Conferences and Speakers: A Partial Primer

Oct 16, 2004

11. Speaker’s Work-related Needs

Your guest may need such things as:

  1. Paper, pencil, pen, etc.

  2. A copy of the Qur'an with translation – Yusuf Ali, for example – if he needs it.

  3. I myself like Ibn Katheer, the Arabic Tafsir, if possible.

  4. I also like a copy of the Arabic Al Mu'jam Al Mufahras handy. It is a most marvelous index to the Aayaat of the Qur’an. They are Aayaat, which means signs, marvels and miracles – not verses. Please do not call them verses. Also, it is Qur’an, not “Holy” Qur’an.

    I wish I were a Haafiz, but I am not. So my best means of locating an Aayah (not verse, mind you, Aayah) of the Qur’an in a hurry often is the Mu’jam, may Allah bless its compiler. I also think it is a good idea for Muslims in general to start connecting to the Mu'jam.

    Muslims need to move away from dependence on asking people for their opinions about Islam and things Islamic. They need to start recreating and relearning a new culture of reading, research and reflection.

    As Muslims, we are required to seek, pursue and acquire knowledge and not blindly follow other knowledge and opinion holders like a flock of sheep. According to the Hadith, we are shepherds – not sheep – every one of us.

    What a glorious place did Islam carve out for us! It made our place at A’ala 'Illiyyeen – at the highest of the high, as the best of the best! And how we chose to put ourselves at the lowest of the low – at Asfalus Saafileen. Islam made us all shepherds. We turned ourselves into a flock of sheep. What a world of difference separates the two!

    And yet we complain how things went wrong with us! Muslims must know that Islam does not depend on the opinion of individuals. And that people’s opinions are binding on no one but themselves. So, let us put an end to this sorry state of affairs. Let us all begin following the first commandment of the Qur’an: Read! Iqra’!

  5. A computer and printer if your guest can use those gadgets.

  6. Help with someone who can type and use the computer, if your guest cannot.

  7. And a host of other things of that nature.

12. Other Assistance and a Serious Taboo

Then there needs to be someone in charge of reminding the speaker about the program and about the next session. In other words, we need to have someone act as a temporary secretary for the speaker. My programs often run the whole day. And, Mashallah, I give several speeches in one day.

Given the hustle and bustle of Muslim conferences and conventions, tiredness of travel, pressures from people speaking to the guest speaker and seeking attention continually, it may be difficult to stay on top of everything. So it is important to remind and help the guest in moving from one part of the program to the other.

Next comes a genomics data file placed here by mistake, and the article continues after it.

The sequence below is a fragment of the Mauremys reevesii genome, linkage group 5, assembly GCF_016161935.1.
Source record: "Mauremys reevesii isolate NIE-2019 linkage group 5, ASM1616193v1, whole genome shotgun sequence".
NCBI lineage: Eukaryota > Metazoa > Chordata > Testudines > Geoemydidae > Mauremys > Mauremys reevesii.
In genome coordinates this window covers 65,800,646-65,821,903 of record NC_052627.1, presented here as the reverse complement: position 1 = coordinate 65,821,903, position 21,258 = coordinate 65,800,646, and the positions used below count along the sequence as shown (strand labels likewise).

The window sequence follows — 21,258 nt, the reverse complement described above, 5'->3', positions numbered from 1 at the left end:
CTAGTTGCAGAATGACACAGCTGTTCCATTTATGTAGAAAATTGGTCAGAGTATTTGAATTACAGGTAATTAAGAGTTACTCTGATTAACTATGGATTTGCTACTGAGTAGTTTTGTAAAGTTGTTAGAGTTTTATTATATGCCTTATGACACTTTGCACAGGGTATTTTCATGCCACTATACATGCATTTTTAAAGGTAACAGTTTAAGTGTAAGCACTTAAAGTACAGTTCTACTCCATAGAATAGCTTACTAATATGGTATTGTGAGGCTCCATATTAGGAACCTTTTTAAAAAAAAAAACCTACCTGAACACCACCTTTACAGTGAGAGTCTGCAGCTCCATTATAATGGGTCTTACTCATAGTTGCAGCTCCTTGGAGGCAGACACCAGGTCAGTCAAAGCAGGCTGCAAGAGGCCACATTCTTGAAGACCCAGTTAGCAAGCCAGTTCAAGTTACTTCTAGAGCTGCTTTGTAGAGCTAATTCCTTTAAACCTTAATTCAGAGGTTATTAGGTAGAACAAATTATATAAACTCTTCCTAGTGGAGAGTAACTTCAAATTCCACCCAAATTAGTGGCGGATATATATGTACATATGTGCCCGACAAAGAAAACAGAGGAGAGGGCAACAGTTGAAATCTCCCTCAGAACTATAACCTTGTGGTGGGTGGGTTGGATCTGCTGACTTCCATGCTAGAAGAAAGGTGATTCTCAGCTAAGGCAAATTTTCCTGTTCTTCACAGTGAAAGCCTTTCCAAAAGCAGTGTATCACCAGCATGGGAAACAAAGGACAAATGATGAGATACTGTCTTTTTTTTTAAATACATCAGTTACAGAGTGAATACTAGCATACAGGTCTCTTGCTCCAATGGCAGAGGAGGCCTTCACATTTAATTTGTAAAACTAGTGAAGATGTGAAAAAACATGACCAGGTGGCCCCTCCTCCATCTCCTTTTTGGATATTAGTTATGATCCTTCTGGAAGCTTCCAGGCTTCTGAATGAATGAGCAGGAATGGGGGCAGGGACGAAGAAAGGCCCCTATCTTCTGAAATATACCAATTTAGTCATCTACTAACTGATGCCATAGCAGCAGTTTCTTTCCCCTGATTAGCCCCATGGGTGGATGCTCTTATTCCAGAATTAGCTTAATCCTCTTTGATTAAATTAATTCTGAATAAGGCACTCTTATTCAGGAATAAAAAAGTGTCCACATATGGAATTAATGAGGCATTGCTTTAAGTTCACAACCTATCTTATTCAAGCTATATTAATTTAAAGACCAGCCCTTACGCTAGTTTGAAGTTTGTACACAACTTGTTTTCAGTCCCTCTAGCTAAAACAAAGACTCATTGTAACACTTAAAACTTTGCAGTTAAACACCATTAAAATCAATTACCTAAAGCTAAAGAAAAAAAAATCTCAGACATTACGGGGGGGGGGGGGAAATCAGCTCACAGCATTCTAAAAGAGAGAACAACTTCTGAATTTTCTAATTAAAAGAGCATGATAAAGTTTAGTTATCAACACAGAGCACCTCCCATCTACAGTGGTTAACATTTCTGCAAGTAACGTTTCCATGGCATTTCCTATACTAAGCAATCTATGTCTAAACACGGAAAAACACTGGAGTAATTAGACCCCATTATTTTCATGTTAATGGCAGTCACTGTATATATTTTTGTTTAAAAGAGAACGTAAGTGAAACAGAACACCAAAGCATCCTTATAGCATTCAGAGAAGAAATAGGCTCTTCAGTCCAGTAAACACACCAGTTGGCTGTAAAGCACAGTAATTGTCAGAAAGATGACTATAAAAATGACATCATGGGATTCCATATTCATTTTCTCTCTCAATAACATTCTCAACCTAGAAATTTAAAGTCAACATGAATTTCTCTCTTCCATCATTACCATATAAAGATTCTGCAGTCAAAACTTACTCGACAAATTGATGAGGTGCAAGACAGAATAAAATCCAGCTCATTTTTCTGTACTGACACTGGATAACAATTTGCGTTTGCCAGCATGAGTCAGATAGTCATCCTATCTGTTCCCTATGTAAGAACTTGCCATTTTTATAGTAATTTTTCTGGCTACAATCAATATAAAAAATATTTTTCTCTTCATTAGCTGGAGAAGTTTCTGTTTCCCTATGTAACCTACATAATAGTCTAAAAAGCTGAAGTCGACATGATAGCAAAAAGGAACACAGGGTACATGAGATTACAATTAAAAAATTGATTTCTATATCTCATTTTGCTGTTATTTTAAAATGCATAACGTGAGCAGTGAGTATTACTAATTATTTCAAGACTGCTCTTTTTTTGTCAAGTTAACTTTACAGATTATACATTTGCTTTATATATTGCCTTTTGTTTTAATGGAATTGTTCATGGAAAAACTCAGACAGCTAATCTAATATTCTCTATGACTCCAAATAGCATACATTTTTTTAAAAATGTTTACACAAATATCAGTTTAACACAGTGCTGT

If there are any changes in the program, it is important that you inform the speaker promptly and properly, and apologize to him for the inconvenience. If you want him to do something extra, such as give a public lecture for example, talk to him in advance, and do so properly and make all the necessary arrangements to the best of your abilities and resources – and to the satisfaction of your guest.

There is one very clear taboo in all this: Never tell the speaker what to say in his speech, or how to approach or treat a certain topic. It is rude. It is unprofessional, as some would call it. It is terrible. It is uncivilized. It is arrogant. It is the height of ignorance and foolishness.

He is the expert, not you. Besides, if you already know what he should be saying, why did you ask him to come over in the first place? And why don’t you do it yourself? Get up there, give your own speeches and don’t invite anyone to come and give a speech from your platform.

Part of this problem is the selection of themes and topics for conferences and lectures. It is often done by people who lack the expertise and the proper perspective and insights. The manager-type people often pick the topics – often without much understanding – and then go on a hunt for likely speakers. That is partly the reason why we have the type of conferences we do – not too many of them have anything to do with the real issues that face Muslims either here in the West or in the old Muslim world.

13. How to Treat the Audience

The participants! How are you going to treat them? These people have come at our invitation. They have responded to our advertisement. They are here because they have been told certain things. What now?

The most important thing we owe the audience is to give them the best program possible. Make sure they get a copy of the program, a pen or pencil and enough paper to take notes. If you can, divide them into small groups and put them under group leaders.

Call for audience participation and feedback at every opportunity. This will teach them to think and ask questions in a meaningful and proper manner. Learn to control those individuals who sometimes try to dominate and monopolize the conversation. But do so with respectful firmness and a great deal of tact.

There are always some who tend to do that – drag the program or the speech or the discussion in an entirely different direction. Such people need to be carefully managed. Encourage informal discussions among audience members. Encourage them to discuss and talk about the points raised in the speeches and other parts of the program.

Other than all this, we must be continually solicitous of the welfare and comfort of our participants in every way. We must do everything in our power to make sure, all the time, that they receive the fullest benefit of the program. Program participants, every single one of them, are our most respected guests. They must leave our programs as our trusted friends and enthusiastic supporters.

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